taf
Paulo Ricardo Canedo
2020-06-26 08:18:57 UTC
Reply
Permalink
Post by taf
Post by Paulo Ricardo Canedo
What do you think of the issue of the wifes of Sweyn I of Denmark? On one
hand, Adam of Bremen said that he had only one wife, who was daughter of
Mieszko I of Poland and previously wife of Eric I of Sweden. On the other
hand, the Norwegian and Icelandic sagas say that he, actually, had two
wifes, the first being daughter of Mieszko I of Poland and the second being
a native Scandinavian, previously wife of Eric I of Sweden.
No, not quite. The saga material says that Sweyn married Gunhild, daughter of Burislav of the Wends.
Post by Paulo Ricardo Canedo
According to https://en.wikipedia.org/wiki/Świętosława, most historians prefer the sagas' account.
You really need to go back and reread what that page says. It says that this account [the one in Icelandic sagas] is viewed as LESS reliable than the contemporary sources by most scholars, and highlights that the very existence of Sigrid the Haughty "is viewed skeptically." It then proceeds summarize a single genealogist's published reconstruction that views things differently, giving Sweyn two wives, the first a daughter of Mieszko of Poland, and the second Sigrid.
Post by Paulo Ricardo Canedo
However, I must say that I disagree with that. The Scandinavian sagas are
legendary while Adam of Bremen was a respected historian. In addition, the
Scandinavian sagas are later than Adam of Bremen.
It seems you are in agreement with the page.
There are actually three different Wikipedia pages for this wife/wives, one under Svietoslawa, one under Gunhild and one under Sigrid, and they all say the same thing, that most scholars dismiss the accuracy of the saga account.
taf
First, Gunhild can be easily as being a distorted version of the Mieszko's daughter.
Second, I meant that most historians accept the sagas' version as in Sweyn having had two wifes, not their identity, and that Canute the Great and Saint Olaf were only stepsiblings, not half-siblings.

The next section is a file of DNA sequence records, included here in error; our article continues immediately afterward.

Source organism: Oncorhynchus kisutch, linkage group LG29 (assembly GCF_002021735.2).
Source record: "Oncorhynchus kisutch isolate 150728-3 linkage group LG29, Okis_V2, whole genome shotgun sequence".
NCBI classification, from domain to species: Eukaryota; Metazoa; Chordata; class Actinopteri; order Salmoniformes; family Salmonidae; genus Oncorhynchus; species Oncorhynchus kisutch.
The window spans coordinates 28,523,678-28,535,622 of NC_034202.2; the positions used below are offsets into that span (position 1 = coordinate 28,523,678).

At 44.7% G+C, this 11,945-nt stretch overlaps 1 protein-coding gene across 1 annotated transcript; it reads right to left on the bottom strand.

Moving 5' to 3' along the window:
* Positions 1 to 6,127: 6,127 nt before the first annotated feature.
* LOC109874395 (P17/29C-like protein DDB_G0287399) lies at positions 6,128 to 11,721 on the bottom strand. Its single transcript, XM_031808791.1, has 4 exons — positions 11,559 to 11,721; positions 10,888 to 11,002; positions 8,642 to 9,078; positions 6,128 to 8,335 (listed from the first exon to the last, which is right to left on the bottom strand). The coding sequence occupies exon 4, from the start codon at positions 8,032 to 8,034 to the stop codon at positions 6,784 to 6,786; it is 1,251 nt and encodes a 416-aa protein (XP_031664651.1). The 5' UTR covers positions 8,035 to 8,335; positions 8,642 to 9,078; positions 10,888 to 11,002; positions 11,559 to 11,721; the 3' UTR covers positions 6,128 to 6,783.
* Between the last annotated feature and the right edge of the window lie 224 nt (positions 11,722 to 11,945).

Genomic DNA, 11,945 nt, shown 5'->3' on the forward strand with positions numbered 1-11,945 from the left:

taf
2020-06-26 14:00:36 UTC
Reply
Permalink
Post by Paulo Ricardo Canedo
First, Gunhild can be easily as being a distorted
version of the Mieszko's daughter.
That is the general consensus of modern attempts to make sense of things.
Post by Paulo Ricardo Canedo
Second, I meant that most historians accept the sagas'
version as in Sweyn having had two wifes, not their
identity, and that Canute the Great and Saint Olaf were
only stepsiblings, not half-siblings.
Just because there is one aspect of similarity between the saga and the modern consensus, that does not mean that historians "accept the sagas' version", when the page you were reading explicitly characterized them as dismissing the sagas as a reliable source. Rather it is a case that the saga version bears a certain resemblance to what is found in the historical record and accepted by most historians.

As always, what is important here is what the sources, both primary and modern historians, actually say, which is not necessarily the same as what Wikipedia says they say.

taf
Paulo Ricardo Canedo
2020-06-26 17:27:00 UTC
Reply
Permalink
Post by taf
Post by Paulo Ricardo Canedo
First, Gunhild can be easily as being a distorted
version of the Mieszko's daughter.